If you want to be healthy, stay active – we’ve all read the tips in magazines and heard the advice from medical practitioners and wellness specialists.
But did you know that this simple formula also applies to the investment world? Investing in a passive index fund is unlikely to get you as financially healthy as proponents of the strategy would have you believe. To gain and maintain true financial health (read “wealth”), an investment portfolio needs to be managed actively.
Sitting on the sidelines during an eventful sports game is boring and unexciting – the action passes you by. In the investment world such a passive approach also has underlying problems. In addition to being boring, it doesn’t necessarily reduce portfolio risk, as asset allocation – the most important investment decision – primarily drives returns (and risk).
Investors have to decide which index they would like to use. Like active funds, index trackers can differ widely and investors need to understand the benefits and limitations of these products. Satrix ETFs (exchange-traded funds) provide exposure to a variety of equity indices at a reasonable cost, while funds that use fundamental indexation (or price indifferent indexation) rely on a number of fundamental factors to make investment decisions – not unlike active equity managers.
The main problem with a pure index fund lies in the benchmark, specifically the method used to determine the constituents of the index used as the benchmark. Most indices in South Africa are market-cap weighted, meaning the weighting to securities increases as their price (and market cap) increases. As securities get more expensive, an index fund buys more; as they get cheaper, an index fund sells. This could create undesired exposure to market heavyweights like Anglo American and BHP Billiton, which accounted for more than half the resources weighting in the All Share Index on the JSE and had the same impact on index returns as the entire financial sector!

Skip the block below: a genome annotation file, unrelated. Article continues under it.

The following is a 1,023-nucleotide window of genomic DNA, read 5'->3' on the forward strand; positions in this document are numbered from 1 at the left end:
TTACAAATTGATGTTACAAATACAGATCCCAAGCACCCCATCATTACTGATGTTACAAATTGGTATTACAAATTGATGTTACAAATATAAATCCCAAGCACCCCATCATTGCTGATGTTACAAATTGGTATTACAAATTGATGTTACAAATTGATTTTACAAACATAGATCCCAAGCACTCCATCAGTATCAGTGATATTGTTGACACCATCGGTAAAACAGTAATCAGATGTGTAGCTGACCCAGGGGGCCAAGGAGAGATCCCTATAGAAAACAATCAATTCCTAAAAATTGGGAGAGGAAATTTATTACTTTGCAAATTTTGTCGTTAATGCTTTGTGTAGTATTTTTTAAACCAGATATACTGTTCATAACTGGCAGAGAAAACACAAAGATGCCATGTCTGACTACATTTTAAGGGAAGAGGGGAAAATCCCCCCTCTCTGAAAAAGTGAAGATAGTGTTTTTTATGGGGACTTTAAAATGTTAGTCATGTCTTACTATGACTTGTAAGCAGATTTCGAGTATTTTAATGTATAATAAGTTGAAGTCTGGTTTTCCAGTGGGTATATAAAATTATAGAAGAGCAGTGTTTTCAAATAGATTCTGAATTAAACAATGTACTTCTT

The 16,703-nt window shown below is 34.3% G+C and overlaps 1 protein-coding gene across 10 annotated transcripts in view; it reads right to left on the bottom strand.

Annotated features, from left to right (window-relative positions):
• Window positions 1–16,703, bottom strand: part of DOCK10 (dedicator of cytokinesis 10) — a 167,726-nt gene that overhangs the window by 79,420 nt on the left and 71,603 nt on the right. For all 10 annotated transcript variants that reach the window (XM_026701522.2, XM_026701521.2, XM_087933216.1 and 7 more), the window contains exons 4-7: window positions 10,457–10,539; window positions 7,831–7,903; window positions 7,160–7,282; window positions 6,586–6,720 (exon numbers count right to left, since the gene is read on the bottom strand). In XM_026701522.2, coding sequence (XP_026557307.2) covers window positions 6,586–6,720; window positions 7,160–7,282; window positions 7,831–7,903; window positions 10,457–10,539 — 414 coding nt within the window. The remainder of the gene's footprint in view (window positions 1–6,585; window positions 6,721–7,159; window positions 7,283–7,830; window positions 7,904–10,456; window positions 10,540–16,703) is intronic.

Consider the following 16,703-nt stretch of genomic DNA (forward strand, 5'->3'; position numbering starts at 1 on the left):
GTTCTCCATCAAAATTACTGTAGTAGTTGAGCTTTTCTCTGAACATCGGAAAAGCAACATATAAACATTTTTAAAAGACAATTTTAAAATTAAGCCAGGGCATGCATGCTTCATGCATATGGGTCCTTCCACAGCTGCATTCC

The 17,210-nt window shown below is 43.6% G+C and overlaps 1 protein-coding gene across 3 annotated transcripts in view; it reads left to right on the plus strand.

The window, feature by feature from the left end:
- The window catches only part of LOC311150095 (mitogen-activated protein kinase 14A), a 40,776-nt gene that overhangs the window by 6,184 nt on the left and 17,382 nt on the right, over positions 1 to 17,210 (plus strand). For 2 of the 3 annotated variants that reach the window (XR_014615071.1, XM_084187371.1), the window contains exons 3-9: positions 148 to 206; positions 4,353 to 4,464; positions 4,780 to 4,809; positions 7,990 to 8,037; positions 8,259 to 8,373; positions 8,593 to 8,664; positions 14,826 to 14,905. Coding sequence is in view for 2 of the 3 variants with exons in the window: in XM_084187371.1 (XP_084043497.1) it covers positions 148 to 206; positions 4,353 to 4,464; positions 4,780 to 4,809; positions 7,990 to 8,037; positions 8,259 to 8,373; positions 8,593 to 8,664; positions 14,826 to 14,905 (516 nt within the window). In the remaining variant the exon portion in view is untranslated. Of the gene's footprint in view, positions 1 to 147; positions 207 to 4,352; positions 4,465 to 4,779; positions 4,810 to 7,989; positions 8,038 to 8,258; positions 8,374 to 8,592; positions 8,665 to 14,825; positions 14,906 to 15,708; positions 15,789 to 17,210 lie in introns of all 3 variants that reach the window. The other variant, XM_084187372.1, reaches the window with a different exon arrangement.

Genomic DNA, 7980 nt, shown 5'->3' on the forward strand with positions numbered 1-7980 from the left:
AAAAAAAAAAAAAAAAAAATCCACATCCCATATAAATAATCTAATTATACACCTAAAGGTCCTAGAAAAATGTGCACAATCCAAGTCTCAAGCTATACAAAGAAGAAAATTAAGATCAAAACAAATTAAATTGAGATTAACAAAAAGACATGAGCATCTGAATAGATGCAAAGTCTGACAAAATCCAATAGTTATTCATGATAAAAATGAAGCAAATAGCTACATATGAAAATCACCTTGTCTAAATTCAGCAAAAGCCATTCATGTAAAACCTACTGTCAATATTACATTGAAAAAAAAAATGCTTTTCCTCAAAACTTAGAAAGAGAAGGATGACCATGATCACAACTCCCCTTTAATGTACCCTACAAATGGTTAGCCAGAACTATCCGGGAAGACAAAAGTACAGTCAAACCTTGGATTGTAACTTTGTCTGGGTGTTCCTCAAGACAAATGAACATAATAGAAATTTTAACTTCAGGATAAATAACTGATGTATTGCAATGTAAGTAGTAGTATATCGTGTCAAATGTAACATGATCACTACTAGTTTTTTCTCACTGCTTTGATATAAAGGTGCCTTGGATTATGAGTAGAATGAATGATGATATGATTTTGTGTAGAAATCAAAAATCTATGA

Active managers, on the other hand, can position their portfolios to stocks/sectors that either show better long-term value or have a lower potential for significant capital loss (e.g. financials/industrials in mid-2008). They are not required to hold stocks based on a weighting in an index and can trim holdings when their stake becomes too high. This approach, while dependant on the skill of the portfolio manager, often leads to more diversified, lower risk portfolios with higher potential returns.
Over the past decade all active equity funds currently available in South Africa generated returns at lower levels of risk than the All Share Index and, by inference, index tracker funds. Almost half of all active managers outperformed the market over the same period by protecting capital better than the index during market crashes.
This is a direct result of superior portfolio construction methods, more diversified portfolios and efficient trading practices. This lower risk, combined with potential index-beating returns over time, will ensure that actively managed equity funds remain the core of a South African investor’s portfolio.
So get on the (investment) field, become active and improve your (h)(w)ealth!
Glacier by Sanlam
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